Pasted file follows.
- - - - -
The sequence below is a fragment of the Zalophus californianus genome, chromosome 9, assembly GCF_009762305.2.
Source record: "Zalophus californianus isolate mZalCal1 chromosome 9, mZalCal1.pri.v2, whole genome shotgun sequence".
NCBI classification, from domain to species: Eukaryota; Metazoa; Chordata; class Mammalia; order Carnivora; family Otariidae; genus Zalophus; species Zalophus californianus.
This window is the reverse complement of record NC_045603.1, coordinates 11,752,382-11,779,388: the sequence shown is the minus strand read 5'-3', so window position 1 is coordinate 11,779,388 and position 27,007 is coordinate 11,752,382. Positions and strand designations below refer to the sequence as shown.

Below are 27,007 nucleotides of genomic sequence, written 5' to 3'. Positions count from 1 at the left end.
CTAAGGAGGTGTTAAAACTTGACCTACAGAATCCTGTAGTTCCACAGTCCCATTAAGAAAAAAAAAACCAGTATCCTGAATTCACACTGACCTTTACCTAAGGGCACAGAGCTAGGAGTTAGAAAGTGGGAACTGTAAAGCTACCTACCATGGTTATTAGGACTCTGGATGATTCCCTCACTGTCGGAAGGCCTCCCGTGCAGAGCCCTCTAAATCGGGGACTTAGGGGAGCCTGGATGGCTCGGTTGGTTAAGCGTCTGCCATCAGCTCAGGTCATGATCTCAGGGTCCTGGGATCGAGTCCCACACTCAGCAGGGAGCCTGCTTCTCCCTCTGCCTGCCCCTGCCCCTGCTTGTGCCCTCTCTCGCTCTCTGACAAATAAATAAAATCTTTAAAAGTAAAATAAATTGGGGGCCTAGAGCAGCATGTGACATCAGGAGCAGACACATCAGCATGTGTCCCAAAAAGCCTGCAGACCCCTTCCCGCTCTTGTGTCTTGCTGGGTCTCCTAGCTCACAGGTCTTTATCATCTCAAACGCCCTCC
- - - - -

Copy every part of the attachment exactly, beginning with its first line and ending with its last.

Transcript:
The sequence below is a fragment of the Zalophus californianus genome, chromosome 9, assembly GCF_009762305.2.
Source record: "Zalophus californianus isolate mZalCal1 chromosome 9, mZalCal1.pri.v2, whole genome shotgun sequence".
NCBI classification, from domain to species: Eukaryota; Metazoa; Chordata; class Mammalia; order Carnivora; family Otariidae; genus Zalophus; species Zalophus californianus.
This window is the reverse complement of record NC_045603.1, coordinates 11,752,382-11,779,388: the sequence shown is the minus strand read 5'-3', so window position 1 is coordinate 11,779,388 and position 27,007 is coordinate 11,752,382. Positions and strand designations below refer to the sequence as shown.

Below are 27,007 nucleotides of genomic sequence, written 5' to 3'. Positions count from 1 at the left end.
CTAAGGAGGTGTTAAAACTTGACCTACAGAATCCTGTAGTTCCACAGTCCCATTAAGAAAAAAAAAACCAGTATCCTGAATTCACACTGACCTTTACCTAAGGGCACAGAGCTAGGAGTTAGAAAGTGGGAACTGTAAAGCTACCTACCATGGTTATTAGGACTCTGGATGATTCCCTCACTGTCGGAAGGCCTCCCGTGCAGAGCCCTCTAAATCGGGGACTTAGGGGAGCCTGGATGGCTCGGTTGGTTAAGCGTCTGCCATCAGCTCAGGTCATGATCTCAGGGTCCTGGGATCGAGTCCCACACTCAGCAGGGAGCCTGCTTCTCCCTCTGCCTGCCCCTGCCCCTGCTTGTGCCCTCTCTCGCTCTCTGACAAATAAATAAAATCTTTAAAAGTAAAATAAATTGGGGGCCTAGAGCAGCATGTGACATCAGGAGCAGACACATCAGCATGTGTCCCAAAAAGCCTGCAGACCCCTTCCCGCTCTTGTGTCTTGCTGGGTCTCCTAGCTCACAGGTCTTTATCATCTCAAACGCCCTCC